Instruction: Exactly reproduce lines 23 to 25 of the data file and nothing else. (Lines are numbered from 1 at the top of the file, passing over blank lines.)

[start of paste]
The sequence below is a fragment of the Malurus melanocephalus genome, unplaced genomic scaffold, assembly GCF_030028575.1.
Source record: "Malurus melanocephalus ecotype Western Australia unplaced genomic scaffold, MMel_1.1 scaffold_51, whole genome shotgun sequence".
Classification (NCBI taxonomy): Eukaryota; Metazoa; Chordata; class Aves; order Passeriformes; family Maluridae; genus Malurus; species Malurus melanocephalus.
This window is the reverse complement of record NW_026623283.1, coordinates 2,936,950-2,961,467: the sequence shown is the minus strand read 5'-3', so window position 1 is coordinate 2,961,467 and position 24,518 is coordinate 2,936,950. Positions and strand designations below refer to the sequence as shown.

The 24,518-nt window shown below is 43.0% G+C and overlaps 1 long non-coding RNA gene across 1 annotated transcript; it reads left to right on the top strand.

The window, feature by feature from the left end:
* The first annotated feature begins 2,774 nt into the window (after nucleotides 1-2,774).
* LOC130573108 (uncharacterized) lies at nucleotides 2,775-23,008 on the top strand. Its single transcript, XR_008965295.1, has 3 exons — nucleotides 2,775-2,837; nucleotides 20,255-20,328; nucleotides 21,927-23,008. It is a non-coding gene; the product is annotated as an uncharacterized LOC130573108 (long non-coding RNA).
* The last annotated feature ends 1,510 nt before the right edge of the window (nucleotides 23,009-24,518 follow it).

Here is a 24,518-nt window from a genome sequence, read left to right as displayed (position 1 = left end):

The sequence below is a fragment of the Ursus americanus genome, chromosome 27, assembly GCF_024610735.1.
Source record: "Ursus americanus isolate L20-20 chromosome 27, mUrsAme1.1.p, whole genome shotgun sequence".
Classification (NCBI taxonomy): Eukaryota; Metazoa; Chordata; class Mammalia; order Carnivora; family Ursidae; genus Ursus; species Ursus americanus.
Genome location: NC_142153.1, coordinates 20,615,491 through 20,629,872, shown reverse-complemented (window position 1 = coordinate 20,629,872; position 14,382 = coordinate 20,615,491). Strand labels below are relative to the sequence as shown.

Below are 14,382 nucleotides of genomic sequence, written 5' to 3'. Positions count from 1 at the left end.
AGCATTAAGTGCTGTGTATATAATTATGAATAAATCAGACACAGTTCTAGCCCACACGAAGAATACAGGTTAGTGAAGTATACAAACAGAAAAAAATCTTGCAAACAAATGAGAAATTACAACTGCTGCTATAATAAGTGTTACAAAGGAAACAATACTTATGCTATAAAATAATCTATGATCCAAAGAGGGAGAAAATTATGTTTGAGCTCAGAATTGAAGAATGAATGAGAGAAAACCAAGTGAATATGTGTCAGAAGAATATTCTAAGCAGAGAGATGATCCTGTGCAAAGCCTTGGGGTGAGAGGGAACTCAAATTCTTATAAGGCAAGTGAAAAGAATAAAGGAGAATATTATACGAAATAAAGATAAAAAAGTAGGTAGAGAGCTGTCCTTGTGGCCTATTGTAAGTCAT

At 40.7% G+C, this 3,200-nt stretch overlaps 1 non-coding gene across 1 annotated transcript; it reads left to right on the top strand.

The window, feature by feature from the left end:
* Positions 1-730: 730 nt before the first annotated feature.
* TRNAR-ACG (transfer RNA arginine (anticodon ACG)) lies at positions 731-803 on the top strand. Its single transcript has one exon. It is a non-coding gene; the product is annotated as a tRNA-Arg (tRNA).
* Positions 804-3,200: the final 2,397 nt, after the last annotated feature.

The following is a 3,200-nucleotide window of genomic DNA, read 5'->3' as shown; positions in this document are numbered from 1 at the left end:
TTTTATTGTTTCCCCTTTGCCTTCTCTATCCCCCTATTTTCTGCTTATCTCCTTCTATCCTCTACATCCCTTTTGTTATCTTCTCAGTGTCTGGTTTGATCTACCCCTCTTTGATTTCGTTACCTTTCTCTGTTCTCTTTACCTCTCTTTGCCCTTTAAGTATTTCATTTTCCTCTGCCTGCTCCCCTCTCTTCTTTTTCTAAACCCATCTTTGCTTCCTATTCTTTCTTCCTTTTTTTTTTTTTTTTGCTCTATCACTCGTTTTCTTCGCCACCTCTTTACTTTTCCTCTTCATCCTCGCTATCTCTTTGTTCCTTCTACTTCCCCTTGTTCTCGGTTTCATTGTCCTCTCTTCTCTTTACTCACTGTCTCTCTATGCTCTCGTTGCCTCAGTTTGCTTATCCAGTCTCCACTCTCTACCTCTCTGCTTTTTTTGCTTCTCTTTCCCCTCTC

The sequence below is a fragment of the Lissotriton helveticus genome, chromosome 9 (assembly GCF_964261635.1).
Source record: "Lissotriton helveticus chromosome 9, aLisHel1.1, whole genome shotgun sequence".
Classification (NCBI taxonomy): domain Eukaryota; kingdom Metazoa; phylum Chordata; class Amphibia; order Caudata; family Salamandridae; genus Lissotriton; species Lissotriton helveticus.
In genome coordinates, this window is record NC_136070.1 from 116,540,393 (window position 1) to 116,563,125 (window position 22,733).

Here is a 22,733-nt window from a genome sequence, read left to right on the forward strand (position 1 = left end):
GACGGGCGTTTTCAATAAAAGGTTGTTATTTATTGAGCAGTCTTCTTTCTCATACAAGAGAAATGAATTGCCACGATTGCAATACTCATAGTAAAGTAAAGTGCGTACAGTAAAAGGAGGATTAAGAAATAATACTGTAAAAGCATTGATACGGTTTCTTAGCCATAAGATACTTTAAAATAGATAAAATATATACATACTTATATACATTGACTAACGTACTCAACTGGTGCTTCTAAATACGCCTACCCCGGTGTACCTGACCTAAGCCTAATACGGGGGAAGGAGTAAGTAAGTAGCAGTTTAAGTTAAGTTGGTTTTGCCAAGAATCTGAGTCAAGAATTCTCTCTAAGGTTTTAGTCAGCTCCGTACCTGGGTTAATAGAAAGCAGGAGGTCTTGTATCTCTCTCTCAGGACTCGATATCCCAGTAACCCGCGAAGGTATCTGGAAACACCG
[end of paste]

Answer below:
TTTTATTGTTTCCCCTTTGCCTTCTCTATCCCCCTATTTTCTGCTTATCTCCTTCTATCCTCTACATCCCTTTTGTTATCTTCTCAGTGTCTGGTTTGATCTACCCCTCTTTGATTTCGTTACCTTTCTCTGTTCTCTTTACCTCTCTTTGCCCTTTAAGTATTTCATTTTCCTCTGCCTGCTCCCCTCTCTTCTTTTTCTAAACCCATCTTTGCTTCCTATTCTTTCTTCCTTTTTTTTTTTTTTTTGCTCTATCACTCGTTTTCTTCGCCACCTCTTTACTTTTCCTCTTCATCCTCGCTATCTCTTTGTTCCTTCTACTTCCCCTTGTTCTCGGTTTCATTGTCCTCTCTTCTCTTTACTCACTGTCTCTCTATGCTCTCGTTGCCTCAGTTTGCTTATCCAGTCTCCACTCTCTACCTCTCTGCTTTTTTTGCTTCTCTTTCCCCTCTC

The sequence below is a fragment of the Lissotriton helveticus genome, chromosome 9 (assembly GCF_964261635.1).
Source record: "Lissotriton helveticus chromosome 9, aLisHel1.1, whole genome shotgun sequence".